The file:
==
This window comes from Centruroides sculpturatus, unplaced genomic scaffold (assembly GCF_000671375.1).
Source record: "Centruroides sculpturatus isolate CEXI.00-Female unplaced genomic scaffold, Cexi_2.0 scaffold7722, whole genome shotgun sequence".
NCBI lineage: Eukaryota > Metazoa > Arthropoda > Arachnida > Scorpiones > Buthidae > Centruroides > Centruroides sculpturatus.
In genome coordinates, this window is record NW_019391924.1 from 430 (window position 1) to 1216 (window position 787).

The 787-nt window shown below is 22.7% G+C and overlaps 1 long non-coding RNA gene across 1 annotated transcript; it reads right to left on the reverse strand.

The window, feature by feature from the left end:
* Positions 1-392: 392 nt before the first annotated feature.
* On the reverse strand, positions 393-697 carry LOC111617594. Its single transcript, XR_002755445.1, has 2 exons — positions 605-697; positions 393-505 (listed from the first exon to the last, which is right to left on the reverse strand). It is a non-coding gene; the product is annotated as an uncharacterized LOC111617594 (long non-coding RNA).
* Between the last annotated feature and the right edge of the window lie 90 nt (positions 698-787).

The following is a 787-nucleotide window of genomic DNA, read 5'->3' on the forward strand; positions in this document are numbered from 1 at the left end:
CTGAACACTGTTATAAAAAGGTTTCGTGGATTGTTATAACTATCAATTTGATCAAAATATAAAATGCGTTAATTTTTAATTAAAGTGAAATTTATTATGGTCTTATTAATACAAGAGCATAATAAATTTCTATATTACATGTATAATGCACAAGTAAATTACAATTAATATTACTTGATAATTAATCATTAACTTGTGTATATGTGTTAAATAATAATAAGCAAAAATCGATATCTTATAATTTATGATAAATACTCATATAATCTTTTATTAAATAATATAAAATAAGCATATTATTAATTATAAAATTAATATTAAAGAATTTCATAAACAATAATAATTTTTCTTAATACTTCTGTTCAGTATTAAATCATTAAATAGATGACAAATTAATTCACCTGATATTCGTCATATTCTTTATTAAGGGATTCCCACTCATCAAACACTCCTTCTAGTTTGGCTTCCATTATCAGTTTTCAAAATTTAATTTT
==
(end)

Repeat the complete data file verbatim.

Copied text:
This window comes from Centruroides sculpturatus, unplaced genomic scaffold (assembly GCF_000671375.1).
Source record: "Centruroides sculpturatus isolate CEXI.00-Female unplaced genomic scaffold, Cexi_2.0 scaffold7722, whole genome shotgun sequence".
NCBI lineage: Eukaryota > Metazoa > Arthropoda > Arachnida > Scorpiones > Buthidae > Centruroides > Centruroides sculpturatus.
In genome coordinates, this window is record NW_019391924.1 from 430 (window position 1) to 1216 (window position 787).

The 787-nt window shown below is 22.7% G+C and overlaps 1 long non-coding RNA gene across 1 annotated transcript; it reads right to left on the reverse strand.

The window, feature by feature from the left end:
* Positions 1-392: 392 nt before the first annotated feature.
* On the reverse strand, positions 393-697 carry LOC111617594. Its single transcript, XR_002755445.1, has 2 exons — positions 605-697; positions 393-505 (listed from the first exon to the last, which is right to left on the reverse strand). It is a non-coding gene; the product is annotated as an uncharacterized LOC111617594 (long non-coding RNA).
* Between the last annotated feature and the right edge of the window lie 90 nt (positions 698-787).

The following is a 787-nucleotide window of genomic DNA, read 5'->3' on the forward strand; positions in this document are numbered from 1 at the left end:
CTGAACACTGTTATAAAAAGGTTTCGTGGATTGTTATAACTATCAATTTGATCAAAATATAAAATGCGTTAATTTTTAATTAAAGTGAAATTTATTATGGTCTTATTAATACAAGAGCATAATAAATTTCTATATTACATGTATAATGCACAAGTAAATTACAATTAATATTACTTGATAATTAATCATTAACTTGTGTATATGTGTTAAATAATAATAAGCAAAAATCGATATCTTATAATTTATGATAAATACTCATATAATCTTTTATTAAATAATATAAAATAAGCATATTATTAATTATAAAATTAATATTAAAGAATTTCATAAACAATAATAATTTTTCTTAATACTTCTGTTCAGTATTAAATCATTAAATAGATGACAAATTAATTCACCTGATATTCGTCATATTCTTTATTAAGGGATTCCCACTCATCAAACACTCCTTCTAGTTTGGCTTCCATTATCAGTTTTCAAAATTTAATTTT